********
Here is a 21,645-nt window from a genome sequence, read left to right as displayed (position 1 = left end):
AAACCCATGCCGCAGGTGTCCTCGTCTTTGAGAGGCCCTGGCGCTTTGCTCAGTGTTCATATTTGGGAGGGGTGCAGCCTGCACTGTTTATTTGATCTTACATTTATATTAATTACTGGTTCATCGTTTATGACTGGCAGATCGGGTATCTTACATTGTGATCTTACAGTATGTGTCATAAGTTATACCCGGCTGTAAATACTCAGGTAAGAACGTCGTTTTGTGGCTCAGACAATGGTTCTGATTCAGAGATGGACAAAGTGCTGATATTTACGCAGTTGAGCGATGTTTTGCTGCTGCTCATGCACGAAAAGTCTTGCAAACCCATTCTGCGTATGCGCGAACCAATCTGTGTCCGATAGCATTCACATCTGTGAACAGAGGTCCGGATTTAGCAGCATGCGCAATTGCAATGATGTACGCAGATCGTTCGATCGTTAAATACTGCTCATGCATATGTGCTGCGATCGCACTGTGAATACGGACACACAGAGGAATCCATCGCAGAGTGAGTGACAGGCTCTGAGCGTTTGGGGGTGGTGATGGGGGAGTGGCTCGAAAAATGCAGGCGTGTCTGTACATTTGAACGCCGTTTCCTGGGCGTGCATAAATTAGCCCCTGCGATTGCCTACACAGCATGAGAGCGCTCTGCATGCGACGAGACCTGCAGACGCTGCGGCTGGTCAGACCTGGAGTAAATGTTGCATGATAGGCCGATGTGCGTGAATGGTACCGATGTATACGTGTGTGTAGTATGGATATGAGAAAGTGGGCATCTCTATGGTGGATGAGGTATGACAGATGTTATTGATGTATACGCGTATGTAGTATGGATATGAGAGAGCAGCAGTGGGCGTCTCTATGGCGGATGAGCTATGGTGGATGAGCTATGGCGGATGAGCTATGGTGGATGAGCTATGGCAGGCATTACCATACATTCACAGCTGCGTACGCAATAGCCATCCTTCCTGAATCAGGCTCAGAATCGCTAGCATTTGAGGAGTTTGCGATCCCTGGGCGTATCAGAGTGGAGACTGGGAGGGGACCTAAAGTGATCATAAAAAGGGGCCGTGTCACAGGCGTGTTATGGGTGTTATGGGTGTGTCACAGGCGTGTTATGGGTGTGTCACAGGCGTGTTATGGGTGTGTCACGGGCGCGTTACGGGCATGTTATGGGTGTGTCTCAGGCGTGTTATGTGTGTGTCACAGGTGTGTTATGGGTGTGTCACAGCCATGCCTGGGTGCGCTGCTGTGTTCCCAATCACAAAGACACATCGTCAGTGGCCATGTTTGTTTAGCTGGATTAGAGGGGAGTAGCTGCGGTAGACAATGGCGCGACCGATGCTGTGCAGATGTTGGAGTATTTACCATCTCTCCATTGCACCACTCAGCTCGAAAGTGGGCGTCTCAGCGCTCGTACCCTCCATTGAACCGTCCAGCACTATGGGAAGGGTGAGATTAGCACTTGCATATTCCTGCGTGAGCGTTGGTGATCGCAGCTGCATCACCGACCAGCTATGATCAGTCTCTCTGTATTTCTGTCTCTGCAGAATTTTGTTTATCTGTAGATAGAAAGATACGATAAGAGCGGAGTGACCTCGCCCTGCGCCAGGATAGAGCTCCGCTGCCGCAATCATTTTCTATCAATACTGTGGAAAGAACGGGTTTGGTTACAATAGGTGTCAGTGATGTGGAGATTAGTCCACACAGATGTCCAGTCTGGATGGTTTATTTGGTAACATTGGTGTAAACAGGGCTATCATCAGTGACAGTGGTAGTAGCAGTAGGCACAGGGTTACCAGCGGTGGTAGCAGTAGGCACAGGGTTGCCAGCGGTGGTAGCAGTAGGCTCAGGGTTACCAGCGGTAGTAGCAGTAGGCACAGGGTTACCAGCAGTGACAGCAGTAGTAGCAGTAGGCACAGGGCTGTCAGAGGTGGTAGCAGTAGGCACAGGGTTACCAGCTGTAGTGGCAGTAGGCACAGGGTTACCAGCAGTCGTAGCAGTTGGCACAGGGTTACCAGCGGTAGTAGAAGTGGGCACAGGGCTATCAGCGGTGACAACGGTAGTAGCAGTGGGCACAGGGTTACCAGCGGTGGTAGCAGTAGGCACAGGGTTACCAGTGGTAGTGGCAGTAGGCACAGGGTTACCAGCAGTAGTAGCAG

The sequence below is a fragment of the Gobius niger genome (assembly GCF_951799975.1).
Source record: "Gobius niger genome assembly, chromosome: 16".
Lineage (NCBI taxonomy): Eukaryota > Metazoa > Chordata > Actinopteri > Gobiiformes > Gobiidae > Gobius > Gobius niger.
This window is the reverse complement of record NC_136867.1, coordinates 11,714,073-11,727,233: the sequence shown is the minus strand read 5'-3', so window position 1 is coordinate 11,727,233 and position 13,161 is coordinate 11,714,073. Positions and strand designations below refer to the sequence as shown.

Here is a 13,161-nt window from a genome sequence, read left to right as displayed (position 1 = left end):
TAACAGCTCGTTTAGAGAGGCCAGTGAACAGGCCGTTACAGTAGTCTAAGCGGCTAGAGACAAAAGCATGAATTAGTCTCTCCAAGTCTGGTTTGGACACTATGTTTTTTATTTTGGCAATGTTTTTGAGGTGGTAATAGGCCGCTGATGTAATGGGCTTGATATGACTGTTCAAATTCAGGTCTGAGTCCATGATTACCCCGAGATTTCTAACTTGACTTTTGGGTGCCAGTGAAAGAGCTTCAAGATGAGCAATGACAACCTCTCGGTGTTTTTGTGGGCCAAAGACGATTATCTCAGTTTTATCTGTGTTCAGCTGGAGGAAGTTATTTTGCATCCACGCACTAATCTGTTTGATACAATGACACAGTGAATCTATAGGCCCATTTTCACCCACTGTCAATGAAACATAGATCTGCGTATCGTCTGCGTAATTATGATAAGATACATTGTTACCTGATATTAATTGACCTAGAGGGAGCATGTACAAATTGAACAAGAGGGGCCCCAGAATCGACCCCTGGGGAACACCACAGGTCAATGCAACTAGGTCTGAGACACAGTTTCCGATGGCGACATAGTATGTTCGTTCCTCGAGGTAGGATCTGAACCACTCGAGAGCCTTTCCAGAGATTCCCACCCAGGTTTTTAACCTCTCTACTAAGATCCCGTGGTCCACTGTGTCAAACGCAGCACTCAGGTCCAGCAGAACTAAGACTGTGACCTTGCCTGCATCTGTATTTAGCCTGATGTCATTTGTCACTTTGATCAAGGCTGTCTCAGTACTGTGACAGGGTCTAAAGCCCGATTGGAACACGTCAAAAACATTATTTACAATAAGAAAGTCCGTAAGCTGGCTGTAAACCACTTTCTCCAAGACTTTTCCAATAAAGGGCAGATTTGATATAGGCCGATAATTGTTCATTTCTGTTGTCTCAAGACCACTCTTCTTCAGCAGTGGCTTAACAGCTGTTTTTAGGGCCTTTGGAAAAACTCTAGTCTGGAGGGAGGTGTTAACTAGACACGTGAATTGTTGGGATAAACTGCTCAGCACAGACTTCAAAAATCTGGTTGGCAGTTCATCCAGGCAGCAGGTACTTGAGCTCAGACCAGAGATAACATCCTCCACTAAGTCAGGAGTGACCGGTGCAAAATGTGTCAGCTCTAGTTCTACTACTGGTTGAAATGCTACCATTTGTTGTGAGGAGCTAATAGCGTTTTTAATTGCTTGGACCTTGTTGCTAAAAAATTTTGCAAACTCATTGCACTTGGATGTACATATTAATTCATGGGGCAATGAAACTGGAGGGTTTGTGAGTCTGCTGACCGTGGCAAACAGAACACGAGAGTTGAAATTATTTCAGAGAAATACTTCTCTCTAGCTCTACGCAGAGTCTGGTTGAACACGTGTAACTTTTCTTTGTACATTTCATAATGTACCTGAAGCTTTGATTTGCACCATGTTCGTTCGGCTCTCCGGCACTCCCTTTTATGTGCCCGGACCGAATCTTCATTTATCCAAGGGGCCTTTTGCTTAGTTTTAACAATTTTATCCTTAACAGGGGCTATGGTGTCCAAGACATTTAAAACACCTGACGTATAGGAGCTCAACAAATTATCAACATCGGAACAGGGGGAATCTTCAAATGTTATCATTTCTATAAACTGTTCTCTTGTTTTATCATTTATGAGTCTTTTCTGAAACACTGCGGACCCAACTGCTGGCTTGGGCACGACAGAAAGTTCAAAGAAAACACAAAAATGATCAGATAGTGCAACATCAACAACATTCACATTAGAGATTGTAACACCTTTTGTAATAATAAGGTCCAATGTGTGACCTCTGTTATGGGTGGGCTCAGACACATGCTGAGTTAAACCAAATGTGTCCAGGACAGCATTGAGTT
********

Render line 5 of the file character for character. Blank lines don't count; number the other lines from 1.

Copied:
Lineage (NCBI taxonomy): Eukaryota > Metazoa > Chordata > Actinopteri > Gobiiformes > Gobiidae > Gobius > Gobius niger.